Measures Wood Pellets in a Bunker

Biomass bunkers can take on huge dimensions. In one such bunker, VEGA sensors measure not only vertically but also horizontally in order to keep track of the entire biomass supply. This measurement setup ensures a reliable supply

by Noemi Sala

In one of the largest biomass plants in northern and central Italy, VEGA sensors were installed to replace the visual estimations performed by the staff who keep watch over the biomass supply. The Bando d’Argenta (FE) biomass power plant is one of the most efficient of its kind, with an installed capacity of around 21 MW and a net electricity generation of 25%.
The biomass plant itself consists of two identical production lines using superheated steam, a steam turbine, a connected electrical generator and several systems for reducing atmospheric emissions.
The biomass used for combustion is of vegetable origin. It consists mainly of waste material from specially cultivated plants and the pruning of forests and poplars.

Consumption estimated via visual inspection
One of the special challenges was the biomass storage facility, which has enormous dimensions and constant movement inside. Heretofore, the staff at San Marco Bioenergie had monitored the stock of biomass by means of visual inspections. It’s possible to do this with open bunkers, if you have some practice. However, the quantity of material consumed and the quantity remaining in stock were always just rough estimates.
Although this method worked for many years, it was unsatisfactory in two respects. First, the capacity of the biomass storage facility could never be fully utilised. In order not to overfill the bunker, the employees preferred to play it safe. And second, the operating personnel wasted a lot of time guessing whether and how long the stocks would last.

Securing replenishment
The biomass is delivered in the form of wood pellets, which are stored in a large bunker measuring 30 x 5 x 8 meters. This immense storage capacity is necessary to be able to react to increased demand during the heating period. Also, the ongoing processes in the power plant must never be allowed to run out of fuel or be otherwise interrupted. Reliable measurement of the silo contents is therefore an absolute necessity for optimum planning of the material logistics.
The operating conditions in the bunker are very rough due to dirt and dust. And there is constant movement and changing surface topology, as the material is often pushed inwards by tractors and crawler vehicles.The VEGA team suggested using a VEGAPULS 69 radar sensor to continuously monitor the volume of the biomass store. The instrument is completely non-sensitive to dust and temperature fluctuations.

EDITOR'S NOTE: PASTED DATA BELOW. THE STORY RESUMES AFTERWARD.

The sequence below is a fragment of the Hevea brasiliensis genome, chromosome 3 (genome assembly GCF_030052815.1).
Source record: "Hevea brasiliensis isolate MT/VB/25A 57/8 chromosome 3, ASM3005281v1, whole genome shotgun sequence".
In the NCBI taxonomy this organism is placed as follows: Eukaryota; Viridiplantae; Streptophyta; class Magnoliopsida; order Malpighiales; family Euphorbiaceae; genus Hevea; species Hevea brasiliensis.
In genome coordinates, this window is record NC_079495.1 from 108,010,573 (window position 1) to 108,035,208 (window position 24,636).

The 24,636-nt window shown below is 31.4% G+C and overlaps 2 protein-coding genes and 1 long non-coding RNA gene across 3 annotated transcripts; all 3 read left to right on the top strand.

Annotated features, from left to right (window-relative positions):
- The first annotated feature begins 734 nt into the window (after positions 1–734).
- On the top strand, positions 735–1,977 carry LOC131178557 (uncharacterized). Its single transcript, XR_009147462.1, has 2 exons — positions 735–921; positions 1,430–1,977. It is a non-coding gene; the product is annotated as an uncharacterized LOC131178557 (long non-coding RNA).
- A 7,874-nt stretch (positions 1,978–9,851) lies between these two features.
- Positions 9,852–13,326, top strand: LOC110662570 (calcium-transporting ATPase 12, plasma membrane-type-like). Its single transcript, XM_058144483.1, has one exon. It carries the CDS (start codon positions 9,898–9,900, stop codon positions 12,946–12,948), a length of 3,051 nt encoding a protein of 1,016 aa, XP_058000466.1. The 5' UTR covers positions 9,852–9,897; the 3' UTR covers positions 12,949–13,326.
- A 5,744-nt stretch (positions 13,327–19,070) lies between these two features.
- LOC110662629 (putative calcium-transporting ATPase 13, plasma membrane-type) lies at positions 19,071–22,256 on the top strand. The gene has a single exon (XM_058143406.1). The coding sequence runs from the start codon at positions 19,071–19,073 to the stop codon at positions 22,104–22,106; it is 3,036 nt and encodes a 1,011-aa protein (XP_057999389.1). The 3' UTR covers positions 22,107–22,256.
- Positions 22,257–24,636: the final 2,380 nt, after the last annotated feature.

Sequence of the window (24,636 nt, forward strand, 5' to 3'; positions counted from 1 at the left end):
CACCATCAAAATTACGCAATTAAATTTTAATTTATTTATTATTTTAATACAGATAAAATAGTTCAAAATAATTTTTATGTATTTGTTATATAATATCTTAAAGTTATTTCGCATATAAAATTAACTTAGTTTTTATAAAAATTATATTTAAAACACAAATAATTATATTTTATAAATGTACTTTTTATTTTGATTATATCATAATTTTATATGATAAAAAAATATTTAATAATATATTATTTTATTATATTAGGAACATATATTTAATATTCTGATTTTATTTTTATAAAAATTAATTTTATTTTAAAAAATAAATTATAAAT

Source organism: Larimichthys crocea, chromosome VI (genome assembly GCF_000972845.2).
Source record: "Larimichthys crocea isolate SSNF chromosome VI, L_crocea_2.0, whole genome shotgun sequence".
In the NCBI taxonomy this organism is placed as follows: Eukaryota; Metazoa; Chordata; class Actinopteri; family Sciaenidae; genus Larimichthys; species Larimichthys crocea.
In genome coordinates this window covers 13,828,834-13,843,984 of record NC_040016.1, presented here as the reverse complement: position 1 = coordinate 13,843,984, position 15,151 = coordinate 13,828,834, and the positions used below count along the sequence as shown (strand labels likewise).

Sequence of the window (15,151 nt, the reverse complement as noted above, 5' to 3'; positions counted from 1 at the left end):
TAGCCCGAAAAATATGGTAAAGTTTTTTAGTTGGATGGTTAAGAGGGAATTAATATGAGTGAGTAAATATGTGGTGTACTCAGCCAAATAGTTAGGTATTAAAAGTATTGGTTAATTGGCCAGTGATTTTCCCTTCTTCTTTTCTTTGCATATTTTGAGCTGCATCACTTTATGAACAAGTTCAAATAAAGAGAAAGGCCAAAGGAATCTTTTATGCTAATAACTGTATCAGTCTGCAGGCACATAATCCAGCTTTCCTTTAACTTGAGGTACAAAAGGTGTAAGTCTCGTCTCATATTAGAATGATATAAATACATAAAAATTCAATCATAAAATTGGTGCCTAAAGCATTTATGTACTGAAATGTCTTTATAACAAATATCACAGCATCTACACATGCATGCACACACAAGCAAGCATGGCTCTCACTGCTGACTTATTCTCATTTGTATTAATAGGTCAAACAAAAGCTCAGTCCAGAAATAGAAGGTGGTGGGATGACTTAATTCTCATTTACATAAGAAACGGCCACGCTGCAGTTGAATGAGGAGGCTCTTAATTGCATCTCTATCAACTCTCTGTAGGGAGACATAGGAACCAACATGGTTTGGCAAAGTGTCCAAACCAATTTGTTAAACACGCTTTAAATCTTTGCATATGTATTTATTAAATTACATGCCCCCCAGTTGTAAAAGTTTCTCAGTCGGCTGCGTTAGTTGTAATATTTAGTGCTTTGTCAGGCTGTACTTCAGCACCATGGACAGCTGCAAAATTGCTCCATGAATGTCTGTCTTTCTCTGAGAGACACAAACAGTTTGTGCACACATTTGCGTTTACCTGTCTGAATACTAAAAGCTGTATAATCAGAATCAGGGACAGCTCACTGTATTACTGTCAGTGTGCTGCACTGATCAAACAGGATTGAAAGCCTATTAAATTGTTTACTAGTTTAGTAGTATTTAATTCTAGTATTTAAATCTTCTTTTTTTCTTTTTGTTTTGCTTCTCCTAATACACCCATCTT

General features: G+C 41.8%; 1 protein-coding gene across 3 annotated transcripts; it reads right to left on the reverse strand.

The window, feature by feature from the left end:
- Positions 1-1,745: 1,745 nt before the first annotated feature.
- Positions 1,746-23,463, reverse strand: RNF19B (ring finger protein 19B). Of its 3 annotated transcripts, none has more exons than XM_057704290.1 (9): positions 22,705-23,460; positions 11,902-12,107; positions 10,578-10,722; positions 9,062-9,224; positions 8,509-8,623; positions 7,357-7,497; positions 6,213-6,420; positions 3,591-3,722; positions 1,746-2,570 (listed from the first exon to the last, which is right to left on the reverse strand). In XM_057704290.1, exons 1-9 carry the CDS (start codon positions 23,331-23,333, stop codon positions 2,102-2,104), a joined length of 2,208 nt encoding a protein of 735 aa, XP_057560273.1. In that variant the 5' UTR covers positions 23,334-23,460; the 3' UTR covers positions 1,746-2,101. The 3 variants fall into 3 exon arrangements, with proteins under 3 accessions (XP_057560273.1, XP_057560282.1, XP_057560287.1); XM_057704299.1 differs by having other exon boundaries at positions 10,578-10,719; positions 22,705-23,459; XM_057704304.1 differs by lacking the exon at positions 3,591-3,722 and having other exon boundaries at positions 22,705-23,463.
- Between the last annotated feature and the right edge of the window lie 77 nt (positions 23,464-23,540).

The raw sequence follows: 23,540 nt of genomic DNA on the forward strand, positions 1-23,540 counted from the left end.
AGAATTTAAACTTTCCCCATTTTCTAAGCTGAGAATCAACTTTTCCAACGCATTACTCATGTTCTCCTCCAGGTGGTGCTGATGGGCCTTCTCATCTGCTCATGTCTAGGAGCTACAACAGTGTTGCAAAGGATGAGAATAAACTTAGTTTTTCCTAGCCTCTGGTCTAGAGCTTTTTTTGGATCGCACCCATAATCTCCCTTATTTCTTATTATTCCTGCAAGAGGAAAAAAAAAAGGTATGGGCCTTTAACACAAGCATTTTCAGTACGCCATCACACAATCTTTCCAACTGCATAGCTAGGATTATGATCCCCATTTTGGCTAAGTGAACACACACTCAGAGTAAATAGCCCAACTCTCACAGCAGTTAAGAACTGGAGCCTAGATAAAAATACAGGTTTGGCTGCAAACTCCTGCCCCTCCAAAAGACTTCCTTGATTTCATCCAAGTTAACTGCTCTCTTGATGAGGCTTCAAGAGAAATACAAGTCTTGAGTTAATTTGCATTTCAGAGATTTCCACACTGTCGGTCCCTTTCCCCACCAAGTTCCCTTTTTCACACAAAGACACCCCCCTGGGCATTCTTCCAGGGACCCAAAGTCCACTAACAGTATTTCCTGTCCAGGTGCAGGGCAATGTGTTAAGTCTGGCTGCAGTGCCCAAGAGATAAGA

The corrugated sheet metal walls of the bunker are not a problem for the sensor either.
In the end, two sensors were installed for each bunker: one sensor measures the filling level from above (i.e. from the roof), the second one measures the free space in the horizontal plane. This makes it possible to evaluate the material volume with great accuracy. It is important to know that the biomass of wood chips and pellets is transported to the screw conveyor with the help of rakes. San Marco Bioenergie thus wanted to know not only the height of the pellets in the bunker, but also their horizontal position.The correct positioning of the sensors was decisive here. Through intensive discussions between the customer and VEGA, it was possible to find the right location and orientation for the sensors in the huge bunkers.

The storage capacity was increased
Everyone involved intuitively agreed that two VEGAPULS 69 sensors would be necessary to reliably determine the quantity of wood chips and pellets in stock at any given time. To be sure, this was first definitively confirmed after installation and startup.
Today, thanks to VEGA sensors, the power plant has a secure supply of pellets around the clock.
What is more, the storage capacity was increased without having to invest in new bunkers. And the instrumentation has also been totally convincing in daily operation. The operating team was especially pleased that the sensors require no maintenance, and work reliably even when heavily soiled. l